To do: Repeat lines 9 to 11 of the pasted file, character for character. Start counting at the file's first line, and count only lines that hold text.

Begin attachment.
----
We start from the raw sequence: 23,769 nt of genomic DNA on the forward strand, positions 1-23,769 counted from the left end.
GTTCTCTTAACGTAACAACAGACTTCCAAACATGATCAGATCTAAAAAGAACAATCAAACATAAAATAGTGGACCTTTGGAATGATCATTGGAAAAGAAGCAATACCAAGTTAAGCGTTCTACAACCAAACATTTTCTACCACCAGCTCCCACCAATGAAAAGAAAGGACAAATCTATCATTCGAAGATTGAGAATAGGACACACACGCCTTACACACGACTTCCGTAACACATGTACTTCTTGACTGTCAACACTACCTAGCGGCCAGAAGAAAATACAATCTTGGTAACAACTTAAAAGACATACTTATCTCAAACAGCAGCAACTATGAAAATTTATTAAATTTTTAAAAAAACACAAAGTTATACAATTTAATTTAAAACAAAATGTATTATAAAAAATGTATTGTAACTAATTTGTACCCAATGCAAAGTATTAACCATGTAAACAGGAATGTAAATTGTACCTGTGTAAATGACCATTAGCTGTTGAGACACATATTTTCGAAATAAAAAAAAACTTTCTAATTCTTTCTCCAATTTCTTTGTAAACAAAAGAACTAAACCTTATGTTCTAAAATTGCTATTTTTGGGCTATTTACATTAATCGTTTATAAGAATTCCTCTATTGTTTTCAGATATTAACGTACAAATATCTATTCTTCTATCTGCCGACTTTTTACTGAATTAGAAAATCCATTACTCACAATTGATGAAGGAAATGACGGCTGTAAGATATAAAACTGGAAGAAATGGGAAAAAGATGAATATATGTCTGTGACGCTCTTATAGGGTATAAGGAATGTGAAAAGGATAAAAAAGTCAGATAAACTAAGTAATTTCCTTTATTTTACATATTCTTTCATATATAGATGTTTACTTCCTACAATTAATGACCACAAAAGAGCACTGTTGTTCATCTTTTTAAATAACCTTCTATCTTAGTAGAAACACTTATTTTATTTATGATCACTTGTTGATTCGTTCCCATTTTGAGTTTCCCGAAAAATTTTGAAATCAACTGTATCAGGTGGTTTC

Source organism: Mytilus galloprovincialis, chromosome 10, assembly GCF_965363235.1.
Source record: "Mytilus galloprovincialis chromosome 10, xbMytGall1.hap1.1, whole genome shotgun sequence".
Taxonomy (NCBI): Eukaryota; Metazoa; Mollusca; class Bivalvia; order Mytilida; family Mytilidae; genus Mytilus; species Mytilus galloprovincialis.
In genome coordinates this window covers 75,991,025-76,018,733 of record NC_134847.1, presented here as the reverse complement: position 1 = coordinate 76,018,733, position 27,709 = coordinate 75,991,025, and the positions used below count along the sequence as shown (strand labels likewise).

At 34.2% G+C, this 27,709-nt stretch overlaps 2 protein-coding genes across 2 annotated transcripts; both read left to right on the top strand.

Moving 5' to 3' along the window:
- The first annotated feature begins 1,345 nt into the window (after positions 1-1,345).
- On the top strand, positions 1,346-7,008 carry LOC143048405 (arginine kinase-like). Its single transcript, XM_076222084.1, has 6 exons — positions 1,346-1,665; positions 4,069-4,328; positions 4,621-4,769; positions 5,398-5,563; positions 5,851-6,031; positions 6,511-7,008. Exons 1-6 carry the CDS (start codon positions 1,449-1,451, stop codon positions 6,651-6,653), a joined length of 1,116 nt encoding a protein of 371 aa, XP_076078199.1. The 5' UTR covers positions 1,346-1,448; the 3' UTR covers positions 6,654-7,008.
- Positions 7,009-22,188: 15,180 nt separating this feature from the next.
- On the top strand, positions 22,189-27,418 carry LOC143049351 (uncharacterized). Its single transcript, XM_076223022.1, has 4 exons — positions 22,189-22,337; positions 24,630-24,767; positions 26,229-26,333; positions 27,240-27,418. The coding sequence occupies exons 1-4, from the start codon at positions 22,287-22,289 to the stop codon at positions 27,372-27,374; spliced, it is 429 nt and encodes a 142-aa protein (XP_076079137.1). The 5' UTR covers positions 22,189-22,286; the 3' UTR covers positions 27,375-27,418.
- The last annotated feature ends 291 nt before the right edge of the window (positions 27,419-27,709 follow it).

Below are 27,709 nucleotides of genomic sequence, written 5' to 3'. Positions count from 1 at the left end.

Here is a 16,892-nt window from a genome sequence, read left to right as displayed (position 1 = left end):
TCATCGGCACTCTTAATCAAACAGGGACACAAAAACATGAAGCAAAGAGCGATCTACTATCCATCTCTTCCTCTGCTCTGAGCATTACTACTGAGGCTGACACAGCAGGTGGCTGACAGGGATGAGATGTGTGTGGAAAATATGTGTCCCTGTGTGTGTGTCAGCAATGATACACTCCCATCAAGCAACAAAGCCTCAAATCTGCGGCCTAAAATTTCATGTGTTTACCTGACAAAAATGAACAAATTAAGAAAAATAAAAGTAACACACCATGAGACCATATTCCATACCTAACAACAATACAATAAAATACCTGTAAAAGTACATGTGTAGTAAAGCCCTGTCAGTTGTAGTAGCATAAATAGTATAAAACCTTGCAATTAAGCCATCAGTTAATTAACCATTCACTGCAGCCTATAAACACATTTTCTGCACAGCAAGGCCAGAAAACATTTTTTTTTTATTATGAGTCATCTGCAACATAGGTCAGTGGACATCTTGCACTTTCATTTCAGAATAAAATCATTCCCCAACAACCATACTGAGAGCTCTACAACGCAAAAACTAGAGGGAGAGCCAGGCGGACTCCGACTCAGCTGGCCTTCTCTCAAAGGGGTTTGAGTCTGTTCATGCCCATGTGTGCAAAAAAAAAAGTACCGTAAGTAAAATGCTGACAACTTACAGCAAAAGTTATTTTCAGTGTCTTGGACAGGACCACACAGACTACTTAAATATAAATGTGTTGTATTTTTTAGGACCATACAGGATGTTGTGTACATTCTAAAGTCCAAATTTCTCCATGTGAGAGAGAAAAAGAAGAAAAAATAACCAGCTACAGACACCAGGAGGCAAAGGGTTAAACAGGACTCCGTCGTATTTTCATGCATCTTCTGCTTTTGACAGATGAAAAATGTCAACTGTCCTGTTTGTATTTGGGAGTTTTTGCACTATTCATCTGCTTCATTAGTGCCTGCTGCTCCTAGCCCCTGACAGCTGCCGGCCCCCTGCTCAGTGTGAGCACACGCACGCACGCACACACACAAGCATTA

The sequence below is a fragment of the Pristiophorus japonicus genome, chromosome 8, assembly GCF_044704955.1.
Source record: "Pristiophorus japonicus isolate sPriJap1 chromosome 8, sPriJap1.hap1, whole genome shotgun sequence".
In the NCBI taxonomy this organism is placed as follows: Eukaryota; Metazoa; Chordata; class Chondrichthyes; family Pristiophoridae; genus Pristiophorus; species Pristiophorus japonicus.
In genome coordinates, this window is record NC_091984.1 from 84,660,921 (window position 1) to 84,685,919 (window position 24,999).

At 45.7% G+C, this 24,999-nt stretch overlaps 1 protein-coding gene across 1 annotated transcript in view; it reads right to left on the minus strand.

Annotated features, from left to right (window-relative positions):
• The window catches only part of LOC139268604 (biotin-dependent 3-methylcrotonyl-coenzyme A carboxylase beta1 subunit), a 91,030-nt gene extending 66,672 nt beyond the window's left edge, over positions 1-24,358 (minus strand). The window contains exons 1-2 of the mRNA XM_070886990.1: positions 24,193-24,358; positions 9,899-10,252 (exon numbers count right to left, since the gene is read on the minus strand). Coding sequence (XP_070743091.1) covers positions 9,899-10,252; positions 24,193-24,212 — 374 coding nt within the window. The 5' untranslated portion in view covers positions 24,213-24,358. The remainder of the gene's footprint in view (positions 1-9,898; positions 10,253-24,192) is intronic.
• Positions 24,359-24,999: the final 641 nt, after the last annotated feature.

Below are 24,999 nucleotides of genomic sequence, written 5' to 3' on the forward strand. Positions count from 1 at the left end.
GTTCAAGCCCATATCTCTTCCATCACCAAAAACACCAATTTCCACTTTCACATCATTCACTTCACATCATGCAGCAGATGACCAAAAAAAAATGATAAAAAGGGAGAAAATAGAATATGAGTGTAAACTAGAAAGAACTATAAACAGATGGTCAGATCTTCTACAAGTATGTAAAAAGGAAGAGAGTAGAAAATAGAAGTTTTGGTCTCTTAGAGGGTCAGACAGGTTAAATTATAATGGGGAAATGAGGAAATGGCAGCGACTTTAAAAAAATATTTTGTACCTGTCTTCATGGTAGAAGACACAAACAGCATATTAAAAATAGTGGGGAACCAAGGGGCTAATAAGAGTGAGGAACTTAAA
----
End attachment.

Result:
- The first annotated feature begins 1,345 nt into the window (after positions 1-1,345).
- On the top strand, positions 1,346-7,008 carry LOC143048405 (arginine kinase-like). Its single transcript, XM_076222084.1, has 6 exons — positions 1,346-1,665; positions 4,069-4,328; positions 4,621-4,769; positions 5,398-5,563; positions 5,851-6,031; positions 6,511-7,008. Exons 1-6 carry the CDS (start codon positions 1,449-1,451, stop codon positions 6,651-6,653), a joined length of 1,116 nt encoding a protein of 371 aa, XP_076078199.1. The 5' UTR covers positions 1,346-1,448; the 3' UTR covers positions 6,654-7,008.
- Positions 7,009-22,188: 15,180 nt separating this feature from the next.